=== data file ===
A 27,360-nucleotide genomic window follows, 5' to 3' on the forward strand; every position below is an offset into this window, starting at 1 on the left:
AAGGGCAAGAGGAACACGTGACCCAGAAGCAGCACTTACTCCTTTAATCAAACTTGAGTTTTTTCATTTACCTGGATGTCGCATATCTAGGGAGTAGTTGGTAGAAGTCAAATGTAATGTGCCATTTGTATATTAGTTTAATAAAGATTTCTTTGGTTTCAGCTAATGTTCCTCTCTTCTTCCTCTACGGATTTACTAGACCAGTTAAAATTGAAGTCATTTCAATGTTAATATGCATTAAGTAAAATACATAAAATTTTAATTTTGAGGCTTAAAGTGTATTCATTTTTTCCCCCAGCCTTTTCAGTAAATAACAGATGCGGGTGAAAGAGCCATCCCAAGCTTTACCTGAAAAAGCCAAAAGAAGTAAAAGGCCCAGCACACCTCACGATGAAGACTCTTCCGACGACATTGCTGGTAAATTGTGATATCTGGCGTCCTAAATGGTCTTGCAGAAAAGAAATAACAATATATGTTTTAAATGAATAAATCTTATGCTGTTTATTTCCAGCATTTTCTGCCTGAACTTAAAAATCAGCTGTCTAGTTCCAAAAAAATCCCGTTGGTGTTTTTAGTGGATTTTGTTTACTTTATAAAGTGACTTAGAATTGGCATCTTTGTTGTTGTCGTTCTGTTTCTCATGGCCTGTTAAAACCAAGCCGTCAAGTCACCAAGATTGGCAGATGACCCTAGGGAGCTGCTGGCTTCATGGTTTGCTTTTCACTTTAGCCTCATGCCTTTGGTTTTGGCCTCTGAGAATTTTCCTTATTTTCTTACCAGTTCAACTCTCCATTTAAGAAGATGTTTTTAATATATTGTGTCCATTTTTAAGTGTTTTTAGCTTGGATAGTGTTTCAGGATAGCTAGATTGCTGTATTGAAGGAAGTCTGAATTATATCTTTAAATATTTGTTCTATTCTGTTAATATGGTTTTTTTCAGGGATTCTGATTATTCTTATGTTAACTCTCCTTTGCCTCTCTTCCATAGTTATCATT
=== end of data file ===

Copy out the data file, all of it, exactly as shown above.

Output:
A 27,360-nucleotide genomic window follows, 5' to 3' on the forward strand; every position below is an offset into this window, starting at 1 on the left:
AAGGGCAAGAGGAACACGTGACCCAGAAGCAGCACTTACTCCTTTAATCAAACTTGAGTTTTTTCATTTACCTGGATGTCGCATATCTAGGGAGTAGTTGGTAGAAGTCAAATGTAATGTGCCATTTGTATATTAGTTTAATAAAGATTTCTTTGGTTTCAGCTAATGTTCCTCTCTTCTTCCTCTACGGATTTACTAGACCAGTTAAAATTGAAGTCATTTCAATGTTAATATGCATTAAGTAAAATACATAAAATTTTAATTTTGAGGCTTAAAGTGTATTCATTTTTTCCCCCAGCCTTTTCAGTAAATAACAGATGCGGGTGAAAGAGCCATCCCAAGCTTTACCTGAAAAAGCCAAAAGAAGTAAAAGGCCCAGCACACCTCACGATGAAGACTCTTCCGACGACATTGCTGGTAAATTGTGATATCTGGCGTCCTAAATGGTCTTGCAGAAAAGAAATAACAATATATGTTTTAAATGAATAAATCTTATGCTGTTTATTTCCAGCATTTTCTGCCTGAACTTAAAAATCAGCTGTCTAGTTCCAAAAAAATCCCGTTGGTGTTTTTAGTGGATTTTGTTTACTTTATAAAGTGACTTAGAATTGGCATCTTTGTTGTTGTCGTTCTGTTTCTCATGGCCTGTTAAAACCAAGCCGTCAAGTCACCAAGATTGGCAGATGACCCTAGGGAGCTGCTGGCTTCATGGTTTGCTTTTCACTTTAGCCTCATGCCTTTGGTTTTGGCCTCTGAGAATTTTCCTTATTTTCTTACCAGTTCAACTCTCCATTTAAGAAGATGTTTTTAATATATTGTGTCCATTTTTAAGTGTTTTTAGCTTGGATAGTGTTTCAGGATAGCTAGATTGCTGTATTGAAGGAAGTCTGAATTATATCTTTAAATATTTGTTCTATTCTGTTAATATGGTTTTTTTCAGGGATTCTGATTATTCTTATGTTAACTCTCCTTTGCCTCTCTTCCATAGTTATCATT